“I like them ever so much better as real people,” Diane said. “I love it when it’s possible to let them speak for themselves.” Fanny and Joshua’s letters to one another showed both great love and the trials of marriage, Gov. Chamberlain in 1868 writing his wife a letter in
which he cautioned her against “making a confidant of unworthy persons

He wrote: “I fear nothing for myself. But you must see that whatever come[s] upon me; comes upon you too with even more effect & for your sake I must again offer the suggestion that you act with wisdom and discretion.”

Joshua goes on to question whether Fanny might be considering a separation. It was a letter written on an especially stressful day, when he signed the first warrant for execution of a convicted murderer.

While Diane’s subjects were a Civil War hero and his wife, Ned’s focus was Francis Ireland, “a 19-year-old kid from Dexter who was just telling what happened.” Ireland’s letters are in a collection held by the University of Maine.

Ireland and other 22nd Infantry soldiers speak for themselves through letters, but, Ned adds, “I am much more apt to say, tell ‘em,” meaning the readers.

In his book published by McFarland & Co. Inc. in 2010, Ned compared the actions of Chamberlain at Petersburg with those of Col. Simon Jerrard in leading the 22nd at Port Hudson, La. Both officers were ordered to lead attacks which they considered doomed, and initially they refused.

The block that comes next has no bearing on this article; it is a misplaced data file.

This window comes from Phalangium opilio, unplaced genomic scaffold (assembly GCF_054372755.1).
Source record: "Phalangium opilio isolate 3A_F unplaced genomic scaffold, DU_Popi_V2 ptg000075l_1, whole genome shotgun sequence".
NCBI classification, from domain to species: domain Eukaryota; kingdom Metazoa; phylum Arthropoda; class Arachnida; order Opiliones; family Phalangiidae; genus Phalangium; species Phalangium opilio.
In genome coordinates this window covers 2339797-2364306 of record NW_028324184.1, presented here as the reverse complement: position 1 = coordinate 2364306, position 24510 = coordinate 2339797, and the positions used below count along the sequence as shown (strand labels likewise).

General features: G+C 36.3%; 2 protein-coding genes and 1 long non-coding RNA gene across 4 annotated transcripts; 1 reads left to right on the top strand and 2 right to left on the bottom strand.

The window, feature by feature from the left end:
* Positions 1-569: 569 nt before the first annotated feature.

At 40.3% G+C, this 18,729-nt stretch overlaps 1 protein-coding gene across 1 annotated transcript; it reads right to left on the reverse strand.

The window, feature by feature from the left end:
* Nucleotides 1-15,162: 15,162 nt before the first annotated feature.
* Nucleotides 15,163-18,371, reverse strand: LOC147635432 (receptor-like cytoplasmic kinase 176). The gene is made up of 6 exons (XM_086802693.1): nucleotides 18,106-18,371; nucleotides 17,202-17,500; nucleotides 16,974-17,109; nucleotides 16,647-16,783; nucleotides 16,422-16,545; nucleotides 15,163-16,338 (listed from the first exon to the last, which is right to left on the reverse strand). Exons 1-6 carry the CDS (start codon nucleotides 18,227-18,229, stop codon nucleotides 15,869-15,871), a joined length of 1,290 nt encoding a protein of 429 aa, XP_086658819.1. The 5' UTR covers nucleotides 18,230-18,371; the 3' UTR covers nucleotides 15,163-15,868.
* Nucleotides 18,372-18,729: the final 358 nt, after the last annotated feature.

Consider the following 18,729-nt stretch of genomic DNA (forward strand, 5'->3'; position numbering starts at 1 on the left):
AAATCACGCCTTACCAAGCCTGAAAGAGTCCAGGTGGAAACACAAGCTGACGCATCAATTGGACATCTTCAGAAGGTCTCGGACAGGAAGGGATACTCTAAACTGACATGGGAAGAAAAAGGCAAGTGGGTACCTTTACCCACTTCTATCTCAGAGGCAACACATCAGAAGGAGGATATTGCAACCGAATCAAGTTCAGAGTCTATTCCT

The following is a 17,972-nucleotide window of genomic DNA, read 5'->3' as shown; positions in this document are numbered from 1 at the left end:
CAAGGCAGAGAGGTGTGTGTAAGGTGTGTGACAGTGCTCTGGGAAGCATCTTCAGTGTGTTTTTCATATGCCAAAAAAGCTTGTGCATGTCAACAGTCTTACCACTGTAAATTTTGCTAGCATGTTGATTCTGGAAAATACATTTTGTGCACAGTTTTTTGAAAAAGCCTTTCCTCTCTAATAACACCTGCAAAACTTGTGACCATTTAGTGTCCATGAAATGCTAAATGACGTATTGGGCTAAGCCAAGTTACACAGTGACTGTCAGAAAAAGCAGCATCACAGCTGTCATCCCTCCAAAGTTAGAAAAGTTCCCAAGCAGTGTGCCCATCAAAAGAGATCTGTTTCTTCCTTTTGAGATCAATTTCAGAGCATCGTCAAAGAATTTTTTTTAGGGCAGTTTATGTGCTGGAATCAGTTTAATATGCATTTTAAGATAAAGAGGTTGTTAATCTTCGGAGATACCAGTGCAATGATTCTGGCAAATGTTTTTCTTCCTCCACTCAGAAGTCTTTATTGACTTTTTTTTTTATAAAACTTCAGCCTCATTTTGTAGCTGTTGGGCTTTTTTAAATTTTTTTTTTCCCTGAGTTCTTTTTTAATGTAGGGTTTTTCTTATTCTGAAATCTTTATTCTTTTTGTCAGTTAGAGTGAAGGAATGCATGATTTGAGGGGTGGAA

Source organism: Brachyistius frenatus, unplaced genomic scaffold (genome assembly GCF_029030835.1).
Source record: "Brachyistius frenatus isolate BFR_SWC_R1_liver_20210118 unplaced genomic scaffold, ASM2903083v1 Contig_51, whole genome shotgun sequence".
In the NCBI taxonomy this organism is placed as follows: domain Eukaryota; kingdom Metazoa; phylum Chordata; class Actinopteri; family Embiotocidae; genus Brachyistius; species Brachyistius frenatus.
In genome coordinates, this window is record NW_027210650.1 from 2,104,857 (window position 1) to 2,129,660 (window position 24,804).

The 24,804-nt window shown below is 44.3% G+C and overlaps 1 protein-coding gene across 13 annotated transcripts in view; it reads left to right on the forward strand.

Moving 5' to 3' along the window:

Chamberlain did go ahead with his orders and was seriously wounded, as were many of
his men. Jerrard maintained his refusal and was dismissed from the Army without a court martial.

Ned writes that Chamberlain “… is regarded as a hero. And rightly so — he did his duty and did it extremely well. He was a brave man, a natural leader, and he enjoyed the support and high regard of the men who served under him… When General Grant looked for an officer to accept the surrender of the Confederate Infantry at Appomattox, he chose Chamberlain, although many officers outranked him. Colonel Jerrard, on the other hand, did not make the attack he was ordered to make, and his decision no doubt saved many lives that would be been uselessly lost.”

The Smiths are continuing to write. Diane’s “Chamberlain at Petersburg: The Charge at Fort Hell” was published in 2004 by Thomas Publications in Gettysburg, and she’s hoping that a second edition of 1999’s “Fanny and Joshua” will be realized. Her current project, due at the publisher in the spring, will focus on Ulysses S. Grant and the “western generals” of the Civil War.

Ned is working on a book about the Second Maine Cavalry and its excursions into the deep South, especially the Pensacola area. He continues to be what Diane calls her “first editor.”

“History is about people and the decisions they made, and why they made them,” Ned asserts, adding, “We often challenge each other to defend the statements we made.”

“We have both been so much involved in each other’s work,” Diane said: “It is wonderful to be able to share with each other.”